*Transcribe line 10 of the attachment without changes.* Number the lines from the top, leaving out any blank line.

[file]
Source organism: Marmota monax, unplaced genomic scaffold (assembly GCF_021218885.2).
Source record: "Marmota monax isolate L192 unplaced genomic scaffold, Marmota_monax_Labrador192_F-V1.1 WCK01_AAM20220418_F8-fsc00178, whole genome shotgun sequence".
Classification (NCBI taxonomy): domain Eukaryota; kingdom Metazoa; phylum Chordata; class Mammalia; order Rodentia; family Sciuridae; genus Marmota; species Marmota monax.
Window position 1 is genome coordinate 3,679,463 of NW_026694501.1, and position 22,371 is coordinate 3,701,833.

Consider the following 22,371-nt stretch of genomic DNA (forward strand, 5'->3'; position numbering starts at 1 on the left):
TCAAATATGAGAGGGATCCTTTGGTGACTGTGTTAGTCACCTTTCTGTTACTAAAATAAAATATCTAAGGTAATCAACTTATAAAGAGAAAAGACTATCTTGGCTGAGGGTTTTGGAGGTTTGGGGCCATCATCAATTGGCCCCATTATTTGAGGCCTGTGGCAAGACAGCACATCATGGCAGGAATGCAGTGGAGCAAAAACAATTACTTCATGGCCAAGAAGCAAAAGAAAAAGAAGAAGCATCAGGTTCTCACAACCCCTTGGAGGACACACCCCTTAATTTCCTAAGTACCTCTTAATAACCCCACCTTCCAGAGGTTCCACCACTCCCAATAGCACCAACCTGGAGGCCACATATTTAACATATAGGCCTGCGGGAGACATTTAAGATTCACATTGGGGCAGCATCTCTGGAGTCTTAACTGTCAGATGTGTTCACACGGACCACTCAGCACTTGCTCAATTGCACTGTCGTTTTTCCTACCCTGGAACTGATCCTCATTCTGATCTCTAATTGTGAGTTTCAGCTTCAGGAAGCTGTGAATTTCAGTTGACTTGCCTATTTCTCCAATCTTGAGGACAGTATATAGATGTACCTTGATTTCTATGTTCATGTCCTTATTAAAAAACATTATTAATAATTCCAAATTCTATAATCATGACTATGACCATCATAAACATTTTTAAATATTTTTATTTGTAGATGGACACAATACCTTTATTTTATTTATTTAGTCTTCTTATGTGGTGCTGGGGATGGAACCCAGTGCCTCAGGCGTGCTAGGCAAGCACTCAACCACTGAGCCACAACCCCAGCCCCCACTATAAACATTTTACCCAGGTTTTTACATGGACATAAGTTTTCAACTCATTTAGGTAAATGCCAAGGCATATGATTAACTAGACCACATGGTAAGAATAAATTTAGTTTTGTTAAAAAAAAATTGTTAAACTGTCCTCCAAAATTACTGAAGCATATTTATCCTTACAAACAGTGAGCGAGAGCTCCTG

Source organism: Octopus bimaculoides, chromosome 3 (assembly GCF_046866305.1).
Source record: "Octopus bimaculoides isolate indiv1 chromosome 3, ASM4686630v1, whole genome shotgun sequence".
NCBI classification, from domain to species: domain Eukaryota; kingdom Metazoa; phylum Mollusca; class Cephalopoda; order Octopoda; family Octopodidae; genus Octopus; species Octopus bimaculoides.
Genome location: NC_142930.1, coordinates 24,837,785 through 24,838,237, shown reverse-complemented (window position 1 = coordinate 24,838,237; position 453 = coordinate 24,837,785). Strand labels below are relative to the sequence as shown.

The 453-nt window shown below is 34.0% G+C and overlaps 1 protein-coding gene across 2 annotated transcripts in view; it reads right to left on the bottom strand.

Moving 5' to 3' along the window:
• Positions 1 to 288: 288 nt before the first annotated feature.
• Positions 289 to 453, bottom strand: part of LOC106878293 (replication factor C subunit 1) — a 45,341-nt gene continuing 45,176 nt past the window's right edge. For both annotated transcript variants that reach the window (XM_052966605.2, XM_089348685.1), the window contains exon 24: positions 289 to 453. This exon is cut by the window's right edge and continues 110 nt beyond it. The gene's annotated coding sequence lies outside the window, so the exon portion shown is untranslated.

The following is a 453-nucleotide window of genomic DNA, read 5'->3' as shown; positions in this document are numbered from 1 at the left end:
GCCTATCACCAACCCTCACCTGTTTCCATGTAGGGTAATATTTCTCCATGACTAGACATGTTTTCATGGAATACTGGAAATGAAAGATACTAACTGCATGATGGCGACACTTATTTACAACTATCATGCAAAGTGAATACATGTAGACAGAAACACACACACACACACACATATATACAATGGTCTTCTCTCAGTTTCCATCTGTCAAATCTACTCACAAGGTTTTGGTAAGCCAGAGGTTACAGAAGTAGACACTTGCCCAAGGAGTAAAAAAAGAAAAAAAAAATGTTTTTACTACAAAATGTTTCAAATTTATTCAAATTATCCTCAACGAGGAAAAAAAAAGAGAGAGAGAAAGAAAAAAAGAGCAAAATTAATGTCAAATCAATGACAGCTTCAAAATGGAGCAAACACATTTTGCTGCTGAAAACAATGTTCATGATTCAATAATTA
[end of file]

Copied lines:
Genome location: NC_142930.1, coordinates 24,837,785 through 24,838,237, shown reverse-complemented (window position 1 = coordinate 24,838,237; position 453 = coordinate 24,837,785). Strand labels below are relative to the sequence as shown.